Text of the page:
Emissions testing—keeping it clean

Emissions testing—keeping it clean

Following recent scandals in which car companies were found to be cheating regulated emissions tests and thousands of cars had to be recalled over their illegal polluting effects, the European Union has announced all new cars must pass stricter emissions tests from 1 September 2017. Gregory Jones QC, silk at Francis Taylor Building, analyses the likely effectiveness of the new EU car emissions test standards.

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What is the background leading up to introduction of the new emissions tests?

Heralded by the European Commission as ‘a milestone in our ongoing work for cleaner and more sustainable cars’, new regulations for car emission testing became mandatory across the EU on 1 September 2017. They are designed to more closely reflect fuel economy and emissions when actually driving and include an additional so-called ‘real-world driving emissions’ (RDE) test to detect regulated pollutant emissions. The RDE is to be carried out on the road using a portable emissions measurement system to record emissions.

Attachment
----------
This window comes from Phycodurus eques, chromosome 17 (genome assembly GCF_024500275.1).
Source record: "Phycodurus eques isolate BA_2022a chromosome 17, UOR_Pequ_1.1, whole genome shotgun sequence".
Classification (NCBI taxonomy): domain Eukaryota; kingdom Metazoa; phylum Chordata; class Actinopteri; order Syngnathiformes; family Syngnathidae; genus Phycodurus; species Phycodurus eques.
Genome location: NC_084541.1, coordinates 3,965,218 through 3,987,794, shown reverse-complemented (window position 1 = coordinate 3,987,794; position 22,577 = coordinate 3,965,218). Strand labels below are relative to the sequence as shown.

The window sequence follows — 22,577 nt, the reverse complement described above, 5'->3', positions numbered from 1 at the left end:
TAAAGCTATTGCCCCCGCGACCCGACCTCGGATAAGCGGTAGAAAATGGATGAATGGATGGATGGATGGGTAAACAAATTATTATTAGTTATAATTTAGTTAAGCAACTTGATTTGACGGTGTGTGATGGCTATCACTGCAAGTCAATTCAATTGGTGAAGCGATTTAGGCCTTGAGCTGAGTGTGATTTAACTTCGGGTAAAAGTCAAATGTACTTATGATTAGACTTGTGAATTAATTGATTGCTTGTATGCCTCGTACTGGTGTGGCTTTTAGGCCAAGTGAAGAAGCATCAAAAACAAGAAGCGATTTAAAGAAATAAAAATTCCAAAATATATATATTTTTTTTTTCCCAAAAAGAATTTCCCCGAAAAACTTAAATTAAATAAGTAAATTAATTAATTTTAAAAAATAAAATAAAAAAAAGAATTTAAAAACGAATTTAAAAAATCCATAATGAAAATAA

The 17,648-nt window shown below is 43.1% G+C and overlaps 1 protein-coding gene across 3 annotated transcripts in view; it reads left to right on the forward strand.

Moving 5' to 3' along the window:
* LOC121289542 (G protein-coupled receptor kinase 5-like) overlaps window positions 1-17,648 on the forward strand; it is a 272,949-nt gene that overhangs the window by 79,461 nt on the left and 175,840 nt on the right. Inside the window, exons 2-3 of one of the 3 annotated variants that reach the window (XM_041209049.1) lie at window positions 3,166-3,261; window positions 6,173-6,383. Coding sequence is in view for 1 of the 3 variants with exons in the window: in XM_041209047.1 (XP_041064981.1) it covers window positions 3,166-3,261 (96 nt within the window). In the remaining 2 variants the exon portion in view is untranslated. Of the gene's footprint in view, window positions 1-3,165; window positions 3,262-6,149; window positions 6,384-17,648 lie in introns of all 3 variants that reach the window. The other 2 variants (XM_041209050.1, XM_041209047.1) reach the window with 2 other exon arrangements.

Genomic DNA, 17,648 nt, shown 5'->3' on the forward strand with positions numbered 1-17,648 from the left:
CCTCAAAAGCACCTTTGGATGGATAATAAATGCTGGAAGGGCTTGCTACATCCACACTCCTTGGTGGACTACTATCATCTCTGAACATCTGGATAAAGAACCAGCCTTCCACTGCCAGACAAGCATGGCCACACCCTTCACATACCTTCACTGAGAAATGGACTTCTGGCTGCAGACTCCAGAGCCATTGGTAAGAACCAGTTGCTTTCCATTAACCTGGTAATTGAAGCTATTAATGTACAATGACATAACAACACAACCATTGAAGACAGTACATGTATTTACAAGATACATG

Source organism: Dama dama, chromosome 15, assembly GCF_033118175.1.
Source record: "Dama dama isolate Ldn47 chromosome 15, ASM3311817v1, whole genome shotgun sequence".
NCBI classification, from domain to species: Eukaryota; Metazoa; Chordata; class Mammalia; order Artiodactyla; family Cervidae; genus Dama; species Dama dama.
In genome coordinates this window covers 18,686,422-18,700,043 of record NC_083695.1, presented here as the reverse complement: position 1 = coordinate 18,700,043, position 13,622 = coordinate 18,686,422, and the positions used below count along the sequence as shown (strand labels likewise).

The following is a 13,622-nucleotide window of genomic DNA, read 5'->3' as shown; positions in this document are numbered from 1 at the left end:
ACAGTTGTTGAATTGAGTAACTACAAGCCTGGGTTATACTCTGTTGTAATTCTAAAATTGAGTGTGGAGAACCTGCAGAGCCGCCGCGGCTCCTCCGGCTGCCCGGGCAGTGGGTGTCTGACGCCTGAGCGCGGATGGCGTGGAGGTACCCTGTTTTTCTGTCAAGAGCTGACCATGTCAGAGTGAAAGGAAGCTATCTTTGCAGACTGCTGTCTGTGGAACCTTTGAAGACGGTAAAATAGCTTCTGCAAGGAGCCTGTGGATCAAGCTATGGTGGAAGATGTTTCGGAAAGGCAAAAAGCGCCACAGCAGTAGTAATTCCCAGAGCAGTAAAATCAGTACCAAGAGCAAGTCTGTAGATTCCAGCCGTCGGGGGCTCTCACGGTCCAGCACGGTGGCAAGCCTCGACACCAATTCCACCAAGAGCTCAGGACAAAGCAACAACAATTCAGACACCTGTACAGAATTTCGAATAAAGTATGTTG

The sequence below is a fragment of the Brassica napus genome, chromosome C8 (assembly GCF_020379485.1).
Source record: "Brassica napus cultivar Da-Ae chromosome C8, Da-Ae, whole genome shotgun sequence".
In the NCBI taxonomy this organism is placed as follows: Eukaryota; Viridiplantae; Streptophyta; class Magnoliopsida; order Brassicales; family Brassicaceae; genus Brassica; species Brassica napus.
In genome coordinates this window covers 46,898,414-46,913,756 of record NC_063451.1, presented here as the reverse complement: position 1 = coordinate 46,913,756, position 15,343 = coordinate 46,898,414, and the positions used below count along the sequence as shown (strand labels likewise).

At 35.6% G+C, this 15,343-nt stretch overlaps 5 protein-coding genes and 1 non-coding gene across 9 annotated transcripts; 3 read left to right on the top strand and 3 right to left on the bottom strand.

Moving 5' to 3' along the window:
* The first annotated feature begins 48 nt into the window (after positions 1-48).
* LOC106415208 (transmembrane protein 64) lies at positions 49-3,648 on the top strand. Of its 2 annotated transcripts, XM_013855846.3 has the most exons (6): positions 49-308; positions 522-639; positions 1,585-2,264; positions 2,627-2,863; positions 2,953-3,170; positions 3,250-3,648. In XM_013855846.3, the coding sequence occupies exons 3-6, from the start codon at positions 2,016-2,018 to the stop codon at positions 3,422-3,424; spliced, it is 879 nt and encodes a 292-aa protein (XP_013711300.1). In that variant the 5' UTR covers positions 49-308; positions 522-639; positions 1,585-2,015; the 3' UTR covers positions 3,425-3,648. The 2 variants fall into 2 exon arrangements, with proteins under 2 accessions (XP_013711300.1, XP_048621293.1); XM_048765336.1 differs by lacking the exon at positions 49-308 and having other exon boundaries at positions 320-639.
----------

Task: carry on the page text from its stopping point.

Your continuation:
The European Council says this ‘fundamental’ overhaul of the existing type of approval system was already in the EU’s work programme before the Volkswagen (VW) emissions scandal, in which VW exploited loopholes in the laboratory testing procedures, hit the headlines in 2015. The Council points out that Commission proposals to correct these shortcomings by measuring emissions in real driving conditions had already been published before the emissions scandal emerged in September 2015. But others have claimed that the European Commission had been warned by its own experts that a car maker was suspected of cheating

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